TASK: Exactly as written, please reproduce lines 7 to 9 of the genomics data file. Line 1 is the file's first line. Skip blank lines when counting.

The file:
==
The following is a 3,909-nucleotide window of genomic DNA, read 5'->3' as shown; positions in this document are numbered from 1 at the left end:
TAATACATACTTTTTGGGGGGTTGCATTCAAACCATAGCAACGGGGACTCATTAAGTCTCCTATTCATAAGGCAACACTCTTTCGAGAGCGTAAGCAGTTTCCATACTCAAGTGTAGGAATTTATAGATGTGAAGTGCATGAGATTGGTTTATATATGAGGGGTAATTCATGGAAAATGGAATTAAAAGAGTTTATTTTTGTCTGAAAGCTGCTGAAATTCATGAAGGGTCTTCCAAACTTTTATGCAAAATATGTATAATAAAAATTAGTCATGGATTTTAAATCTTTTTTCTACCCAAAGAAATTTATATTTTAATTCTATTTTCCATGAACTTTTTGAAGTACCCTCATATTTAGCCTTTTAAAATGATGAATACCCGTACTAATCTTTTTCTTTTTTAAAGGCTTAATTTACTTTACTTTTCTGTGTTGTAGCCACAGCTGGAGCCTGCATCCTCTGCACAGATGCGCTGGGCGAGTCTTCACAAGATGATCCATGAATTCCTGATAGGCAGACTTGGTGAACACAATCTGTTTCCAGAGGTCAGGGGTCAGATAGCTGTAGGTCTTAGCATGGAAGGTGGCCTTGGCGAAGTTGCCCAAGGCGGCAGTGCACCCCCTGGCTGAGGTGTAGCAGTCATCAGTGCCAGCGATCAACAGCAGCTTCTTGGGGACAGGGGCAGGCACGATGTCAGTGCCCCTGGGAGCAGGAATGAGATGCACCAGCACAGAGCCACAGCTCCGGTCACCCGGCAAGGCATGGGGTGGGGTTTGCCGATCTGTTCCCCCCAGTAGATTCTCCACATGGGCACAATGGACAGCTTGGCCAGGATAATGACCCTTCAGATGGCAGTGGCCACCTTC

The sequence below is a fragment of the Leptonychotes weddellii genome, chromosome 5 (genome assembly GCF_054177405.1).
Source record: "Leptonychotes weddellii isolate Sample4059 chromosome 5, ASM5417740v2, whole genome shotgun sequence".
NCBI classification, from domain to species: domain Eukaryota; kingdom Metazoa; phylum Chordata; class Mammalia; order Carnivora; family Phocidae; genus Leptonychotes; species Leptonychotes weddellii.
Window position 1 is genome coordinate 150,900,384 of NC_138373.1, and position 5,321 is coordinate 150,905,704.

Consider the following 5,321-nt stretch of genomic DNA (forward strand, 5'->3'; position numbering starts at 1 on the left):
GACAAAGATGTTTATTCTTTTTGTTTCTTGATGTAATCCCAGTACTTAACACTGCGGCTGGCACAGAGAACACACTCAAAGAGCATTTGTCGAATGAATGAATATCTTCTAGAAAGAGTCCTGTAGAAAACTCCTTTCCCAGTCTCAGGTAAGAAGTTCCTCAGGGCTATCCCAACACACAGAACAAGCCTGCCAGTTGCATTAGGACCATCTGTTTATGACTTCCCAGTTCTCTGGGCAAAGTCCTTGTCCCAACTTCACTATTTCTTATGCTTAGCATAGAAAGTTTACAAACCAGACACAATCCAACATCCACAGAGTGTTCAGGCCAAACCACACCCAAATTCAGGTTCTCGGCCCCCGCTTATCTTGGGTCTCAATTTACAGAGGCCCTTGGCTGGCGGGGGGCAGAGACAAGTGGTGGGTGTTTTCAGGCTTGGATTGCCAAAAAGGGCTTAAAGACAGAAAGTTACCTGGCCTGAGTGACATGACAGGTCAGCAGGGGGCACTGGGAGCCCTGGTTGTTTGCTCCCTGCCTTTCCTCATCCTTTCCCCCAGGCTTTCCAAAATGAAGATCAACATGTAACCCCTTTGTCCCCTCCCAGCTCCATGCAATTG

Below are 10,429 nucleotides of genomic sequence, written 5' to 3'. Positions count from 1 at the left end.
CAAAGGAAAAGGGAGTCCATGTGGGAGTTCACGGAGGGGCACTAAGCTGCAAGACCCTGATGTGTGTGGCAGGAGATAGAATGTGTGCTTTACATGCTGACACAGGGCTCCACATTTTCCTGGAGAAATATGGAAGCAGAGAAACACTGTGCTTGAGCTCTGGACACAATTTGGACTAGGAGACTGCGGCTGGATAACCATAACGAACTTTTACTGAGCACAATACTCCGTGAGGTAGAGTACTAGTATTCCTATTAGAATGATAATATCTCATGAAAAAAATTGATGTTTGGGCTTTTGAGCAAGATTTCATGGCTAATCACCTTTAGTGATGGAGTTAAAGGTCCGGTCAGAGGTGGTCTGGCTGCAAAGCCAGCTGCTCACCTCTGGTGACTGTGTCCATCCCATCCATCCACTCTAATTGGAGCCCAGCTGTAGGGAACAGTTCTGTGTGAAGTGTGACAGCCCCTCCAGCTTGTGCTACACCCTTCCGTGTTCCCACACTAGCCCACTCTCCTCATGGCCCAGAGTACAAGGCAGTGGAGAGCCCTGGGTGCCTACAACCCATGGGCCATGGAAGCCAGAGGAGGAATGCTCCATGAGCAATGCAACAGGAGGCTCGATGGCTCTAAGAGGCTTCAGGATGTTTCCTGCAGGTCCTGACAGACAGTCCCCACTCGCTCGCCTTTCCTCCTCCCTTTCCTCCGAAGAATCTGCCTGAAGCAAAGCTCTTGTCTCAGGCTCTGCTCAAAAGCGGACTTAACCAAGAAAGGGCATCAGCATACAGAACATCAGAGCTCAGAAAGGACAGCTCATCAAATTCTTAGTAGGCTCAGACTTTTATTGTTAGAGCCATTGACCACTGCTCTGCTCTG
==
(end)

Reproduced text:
Consider the following 5,321-nt stretch of genomic DNA (forward strand, 5'->3'; position numbering starts at 1 on the left):
GACAAAGATGTTTATTCTTTTTGTTTCTTGATGTAATCCCAGTACTTAACACTGCGGCTGGCACAGAGAACACACTCAAAGAGCATTTGTCGAATGAATGAATATCTTCTAGAAAGAGTCCTGTAGAAAACTCCTTTCCCAGTCTCAGGTAAGAAGTTCCTCAGGGCTATCCCAACACACAGAACAAGCCTGCCAGTTGCATTAGGACCATCTGTTTATGACTTCCCAGTTCTCTGGGCAAAGTCCTTGTCCCAACTTCACTATTTCTTATGCTTAGCATAGAAAGTTTACAAACCAGACACAATCCAACATCCACAGAGTGTTCAGGCCAAACCACACCCAAATTCAGGTTCTCGGCCCCCGCTTATCTTGGGTCTCAATTTACAGAGGCCCTTGGCTGGCGGGGGGCAGAGACAAGTGGTGGGTGTTTTCAGGCTTGGATTGCCAAAAAGGGCTTAAAGACAGAAAGTTACCTGGCCTGAGTGACATGACAGGTCAGCAGGGGGCACTGGGAGCCCTGGTTGTTTGCTCCCTGCCTTTCCTCATCCTTTCCCCCAGGCTTTCCAAAATGAAGATCAACATGTAACCCCTTTGTCCCCTCCCAGCTCCATGCAATTG

Below are 10,429 nucleotides of genomic sequence, written 5' to 3'. Positions count from 1 at the left end.